As Somalia descends even further into chaos, one part of the country, an autonomous area called Somaliland, stands as a shining example of comparative calm and stability. Today, The Current spoke with the region's Foreign Minister.
Part Two of The Current
Somaliland Independence: Mohamed Abdullahi Omar
Somalia is in dire straits right now. The United Nations says tens-of-thousands of people may have already died from the famine that has struck the country. And the situation is made worse by the fact that Somalia has no functioning government, thanks to decades of civil war. On top of that, piracy is rampant along the country's coast and Somalia is often described as the most dangerous place on earth.
But in the country's northwest, an autonomous region called Somaliland has been quietly defying the rest of the country's misery. Somaliland is comparatively peaceful and stable and it is one of the most thriving democracies in the Horn of Africa, if not the whole continent. Somaliland declared independence in 1991 and has been begging for the international community to recognize it ever since.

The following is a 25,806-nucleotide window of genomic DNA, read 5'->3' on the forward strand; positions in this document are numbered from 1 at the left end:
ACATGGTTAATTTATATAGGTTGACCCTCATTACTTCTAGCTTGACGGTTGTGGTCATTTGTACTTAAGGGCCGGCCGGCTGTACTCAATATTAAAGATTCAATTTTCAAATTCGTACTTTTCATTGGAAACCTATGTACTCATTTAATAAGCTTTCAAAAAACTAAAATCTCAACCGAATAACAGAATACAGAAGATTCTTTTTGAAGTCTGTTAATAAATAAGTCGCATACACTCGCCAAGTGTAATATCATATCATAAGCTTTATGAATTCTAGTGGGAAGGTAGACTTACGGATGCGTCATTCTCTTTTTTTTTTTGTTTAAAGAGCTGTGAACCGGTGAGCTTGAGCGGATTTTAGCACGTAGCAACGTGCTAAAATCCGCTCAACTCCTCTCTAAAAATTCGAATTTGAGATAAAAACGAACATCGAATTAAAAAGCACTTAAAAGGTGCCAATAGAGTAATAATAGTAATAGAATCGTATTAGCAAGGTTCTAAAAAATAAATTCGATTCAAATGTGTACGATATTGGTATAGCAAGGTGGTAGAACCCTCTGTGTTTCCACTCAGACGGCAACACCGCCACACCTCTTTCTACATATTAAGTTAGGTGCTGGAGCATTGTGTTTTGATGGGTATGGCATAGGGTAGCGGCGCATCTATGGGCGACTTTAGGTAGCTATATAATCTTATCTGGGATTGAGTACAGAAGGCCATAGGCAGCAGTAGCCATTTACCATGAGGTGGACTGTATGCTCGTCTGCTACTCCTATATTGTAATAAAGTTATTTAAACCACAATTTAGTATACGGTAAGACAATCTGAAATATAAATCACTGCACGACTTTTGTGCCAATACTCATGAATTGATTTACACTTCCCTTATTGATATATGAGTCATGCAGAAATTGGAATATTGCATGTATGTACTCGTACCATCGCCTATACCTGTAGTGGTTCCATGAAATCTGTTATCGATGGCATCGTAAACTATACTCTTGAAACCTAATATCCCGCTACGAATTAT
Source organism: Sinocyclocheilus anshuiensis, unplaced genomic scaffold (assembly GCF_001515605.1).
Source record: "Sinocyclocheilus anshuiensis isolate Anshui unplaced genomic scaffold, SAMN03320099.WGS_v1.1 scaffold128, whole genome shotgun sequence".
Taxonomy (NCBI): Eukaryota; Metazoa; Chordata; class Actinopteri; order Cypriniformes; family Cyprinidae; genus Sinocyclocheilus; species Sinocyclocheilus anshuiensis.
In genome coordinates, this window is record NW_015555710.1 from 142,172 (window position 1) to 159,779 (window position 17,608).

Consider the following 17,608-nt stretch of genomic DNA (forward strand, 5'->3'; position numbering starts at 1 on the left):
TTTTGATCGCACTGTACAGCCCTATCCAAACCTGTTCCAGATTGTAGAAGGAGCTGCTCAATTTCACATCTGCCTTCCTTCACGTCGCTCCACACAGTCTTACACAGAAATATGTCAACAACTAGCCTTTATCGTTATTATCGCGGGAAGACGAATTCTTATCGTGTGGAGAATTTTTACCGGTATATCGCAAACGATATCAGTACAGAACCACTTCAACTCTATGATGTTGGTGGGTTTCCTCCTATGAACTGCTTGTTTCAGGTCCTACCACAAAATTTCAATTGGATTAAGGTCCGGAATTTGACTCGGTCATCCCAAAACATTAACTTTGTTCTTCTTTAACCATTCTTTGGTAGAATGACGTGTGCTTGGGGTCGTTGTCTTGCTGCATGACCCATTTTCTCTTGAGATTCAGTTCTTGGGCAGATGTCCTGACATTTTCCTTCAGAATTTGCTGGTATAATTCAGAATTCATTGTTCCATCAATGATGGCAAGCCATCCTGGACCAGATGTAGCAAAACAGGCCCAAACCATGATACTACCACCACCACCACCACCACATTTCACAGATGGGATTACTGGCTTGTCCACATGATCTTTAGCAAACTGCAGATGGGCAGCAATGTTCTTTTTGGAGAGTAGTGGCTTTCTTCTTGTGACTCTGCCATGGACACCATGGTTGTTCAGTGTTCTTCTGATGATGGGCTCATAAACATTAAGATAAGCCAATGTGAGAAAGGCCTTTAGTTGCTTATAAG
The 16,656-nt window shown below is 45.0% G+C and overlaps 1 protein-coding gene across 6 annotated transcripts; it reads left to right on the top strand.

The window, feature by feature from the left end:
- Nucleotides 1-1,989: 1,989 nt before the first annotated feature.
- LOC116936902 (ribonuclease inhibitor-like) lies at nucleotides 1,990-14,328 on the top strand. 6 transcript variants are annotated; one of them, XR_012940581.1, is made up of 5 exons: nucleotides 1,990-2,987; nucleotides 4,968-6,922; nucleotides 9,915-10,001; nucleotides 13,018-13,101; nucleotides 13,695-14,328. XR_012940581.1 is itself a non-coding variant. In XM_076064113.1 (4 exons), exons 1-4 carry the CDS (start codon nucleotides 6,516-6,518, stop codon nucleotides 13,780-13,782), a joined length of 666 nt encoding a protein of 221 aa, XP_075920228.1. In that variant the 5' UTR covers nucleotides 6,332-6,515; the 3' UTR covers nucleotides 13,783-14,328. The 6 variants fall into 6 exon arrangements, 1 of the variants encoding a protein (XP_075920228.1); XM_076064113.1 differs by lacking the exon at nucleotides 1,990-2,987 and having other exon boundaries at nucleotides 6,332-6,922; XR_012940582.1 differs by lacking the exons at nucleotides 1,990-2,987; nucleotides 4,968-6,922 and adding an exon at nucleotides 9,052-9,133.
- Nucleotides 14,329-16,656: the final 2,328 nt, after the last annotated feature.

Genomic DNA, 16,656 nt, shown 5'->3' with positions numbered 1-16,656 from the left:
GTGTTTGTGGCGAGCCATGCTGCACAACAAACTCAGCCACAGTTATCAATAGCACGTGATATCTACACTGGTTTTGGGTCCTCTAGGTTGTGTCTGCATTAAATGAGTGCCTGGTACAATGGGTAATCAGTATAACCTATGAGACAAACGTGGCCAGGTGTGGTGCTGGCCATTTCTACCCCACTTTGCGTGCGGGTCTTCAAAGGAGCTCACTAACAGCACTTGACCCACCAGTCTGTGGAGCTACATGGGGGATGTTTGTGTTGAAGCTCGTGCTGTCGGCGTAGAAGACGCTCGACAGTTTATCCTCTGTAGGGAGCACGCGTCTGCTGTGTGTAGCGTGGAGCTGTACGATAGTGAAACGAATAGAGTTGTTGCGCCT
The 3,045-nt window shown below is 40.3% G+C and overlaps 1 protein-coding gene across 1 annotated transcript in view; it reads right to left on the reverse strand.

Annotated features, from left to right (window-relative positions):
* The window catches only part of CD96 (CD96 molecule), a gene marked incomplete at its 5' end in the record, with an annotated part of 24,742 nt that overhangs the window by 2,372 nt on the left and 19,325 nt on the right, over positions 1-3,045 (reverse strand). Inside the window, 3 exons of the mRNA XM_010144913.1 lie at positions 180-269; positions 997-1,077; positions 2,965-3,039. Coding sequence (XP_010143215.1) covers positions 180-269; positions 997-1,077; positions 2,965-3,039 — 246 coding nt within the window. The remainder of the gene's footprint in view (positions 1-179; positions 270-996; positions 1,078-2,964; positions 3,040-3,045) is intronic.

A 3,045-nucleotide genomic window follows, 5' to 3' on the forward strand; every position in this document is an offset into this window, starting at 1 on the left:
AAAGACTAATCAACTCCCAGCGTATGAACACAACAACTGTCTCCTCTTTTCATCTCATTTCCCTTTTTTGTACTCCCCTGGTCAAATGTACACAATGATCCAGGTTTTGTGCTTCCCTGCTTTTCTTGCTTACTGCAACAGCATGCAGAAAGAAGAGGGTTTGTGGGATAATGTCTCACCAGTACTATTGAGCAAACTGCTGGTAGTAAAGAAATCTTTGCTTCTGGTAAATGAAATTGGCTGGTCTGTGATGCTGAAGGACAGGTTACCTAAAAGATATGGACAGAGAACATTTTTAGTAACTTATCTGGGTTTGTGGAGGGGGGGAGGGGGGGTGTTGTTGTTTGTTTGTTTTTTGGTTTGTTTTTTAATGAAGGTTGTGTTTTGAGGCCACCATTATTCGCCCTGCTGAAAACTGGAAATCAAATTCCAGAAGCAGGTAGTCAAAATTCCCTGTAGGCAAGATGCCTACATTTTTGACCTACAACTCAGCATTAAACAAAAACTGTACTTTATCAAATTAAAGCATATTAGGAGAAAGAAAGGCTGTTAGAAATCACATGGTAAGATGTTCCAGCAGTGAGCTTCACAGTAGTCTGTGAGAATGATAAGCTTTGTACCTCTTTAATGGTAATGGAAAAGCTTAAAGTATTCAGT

Now, with Somalia falling further into chaos, Somaliland is renewing its pleas. Mohamed Abdullahi Omar is Somaliland's Foreign Minister. We caught up with him in London, England.
Somaliland Independence: Panel
Somaliland declared independence in 1991. Since then, some countries have strengthened their ties with Somaliland. But no country has recognized it, in part because it's unclear what kind of an effect that would have on a region that is already in turmoil.
For their thoughts on the consequences of recognizing Somaliland, we were joined by two people. Ken Menkhaus is one of the world's pre-eminent analysts of the Horn of Africa. He teaches political science at Davidson College in North Carolina and has been studying Somalia for 24 years.
J. Peter Pham directs research on foreign policy towards Africa at the Atlantic Center, an American think tank. He has twice testified before the United States House of Representatives Committee on Foreign Affairs about the situation in Somalia.
They were both in Washington this morning.
Other segment from today's show: